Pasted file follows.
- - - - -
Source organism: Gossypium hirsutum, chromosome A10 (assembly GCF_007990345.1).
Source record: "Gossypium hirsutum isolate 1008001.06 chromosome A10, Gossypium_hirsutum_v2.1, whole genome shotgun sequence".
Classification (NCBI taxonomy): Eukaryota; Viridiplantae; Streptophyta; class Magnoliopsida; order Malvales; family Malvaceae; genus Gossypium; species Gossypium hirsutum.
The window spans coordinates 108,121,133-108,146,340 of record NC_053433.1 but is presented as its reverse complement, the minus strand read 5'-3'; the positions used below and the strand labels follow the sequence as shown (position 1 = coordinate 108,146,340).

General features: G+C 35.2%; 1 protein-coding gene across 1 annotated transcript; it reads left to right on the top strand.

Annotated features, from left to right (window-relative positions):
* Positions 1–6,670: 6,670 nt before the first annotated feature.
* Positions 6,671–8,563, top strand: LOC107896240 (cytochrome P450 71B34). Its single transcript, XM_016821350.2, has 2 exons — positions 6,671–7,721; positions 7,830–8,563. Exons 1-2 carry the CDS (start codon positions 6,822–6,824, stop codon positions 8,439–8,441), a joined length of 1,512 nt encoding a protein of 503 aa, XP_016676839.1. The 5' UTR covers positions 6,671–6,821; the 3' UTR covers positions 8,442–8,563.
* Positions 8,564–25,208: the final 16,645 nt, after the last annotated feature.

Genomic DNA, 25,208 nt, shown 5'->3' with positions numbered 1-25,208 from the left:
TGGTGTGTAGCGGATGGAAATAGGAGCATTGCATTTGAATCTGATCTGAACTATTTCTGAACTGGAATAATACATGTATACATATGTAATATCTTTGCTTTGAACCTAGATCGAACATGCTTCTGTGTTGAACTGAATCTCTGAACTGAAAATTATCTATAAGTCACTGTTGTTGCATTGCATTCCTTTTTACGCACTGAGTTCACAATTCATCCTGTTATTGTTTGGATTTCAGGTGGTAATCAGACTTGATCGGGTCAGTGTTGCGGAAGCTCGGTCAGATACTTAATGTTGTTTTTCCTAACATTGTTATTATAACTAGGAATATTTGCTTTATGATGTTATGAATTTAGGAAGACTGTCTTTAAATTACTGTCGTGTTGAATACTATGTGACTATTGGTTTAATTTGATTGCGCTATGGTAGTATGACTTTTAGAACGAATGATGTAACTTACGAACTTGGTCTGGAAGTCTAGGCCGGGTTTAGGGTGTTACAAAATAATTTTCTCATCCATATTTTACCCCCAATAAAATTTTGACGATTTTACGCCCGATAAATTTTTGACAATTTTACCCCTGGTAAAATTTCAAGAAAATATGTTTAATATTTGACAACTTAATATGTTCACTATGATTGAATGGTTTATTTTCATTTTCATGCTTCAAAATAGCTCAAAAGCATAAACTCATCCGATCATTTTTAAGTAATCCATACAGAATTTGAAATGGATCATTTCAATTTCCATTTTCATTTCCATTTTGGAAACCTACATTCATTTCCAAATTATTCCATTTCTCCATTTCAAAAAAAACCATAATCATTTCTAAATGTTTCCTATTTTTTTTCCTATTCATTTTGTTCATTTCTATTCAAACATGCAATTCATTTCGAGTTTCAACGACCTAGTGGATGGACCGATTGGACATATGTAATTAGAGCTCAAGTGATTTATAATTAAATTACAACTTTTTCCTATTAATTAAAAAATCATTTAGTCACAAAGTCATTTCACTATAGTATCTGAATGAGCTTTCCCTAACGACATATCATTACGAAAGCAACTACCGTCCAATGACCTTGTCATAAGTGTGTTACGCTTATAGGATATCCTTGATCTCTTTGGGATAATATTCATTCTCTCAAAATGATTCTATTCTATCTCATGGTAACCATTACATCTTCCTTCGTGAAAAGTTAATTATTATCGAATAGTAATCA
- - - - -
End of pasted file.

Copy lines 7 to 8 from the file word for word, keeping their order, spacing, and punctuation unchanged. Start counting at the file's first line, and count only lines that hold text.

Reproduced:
* Positions 1–6,670: 6,670 nt before the first annotated feature.
* Positions 6,671–8,563, top strand: LOC107896240 (cytochrome P450 71B34). Its single transcript, XM_016821350.2, has 2 exons — positions 6,671–7,721; positions 7,830–8,563. Exons 1-2 carry the CDS (start codon positions 6,822–6,824, stop codon positions 8,439–8,441), a joined length of 1,512 nt encoding a protein of 503 aa, XP_016676839.1. The 5' UTR covers positions 6,671–6,821; the 3' UTR covers positions 8,442–8,563.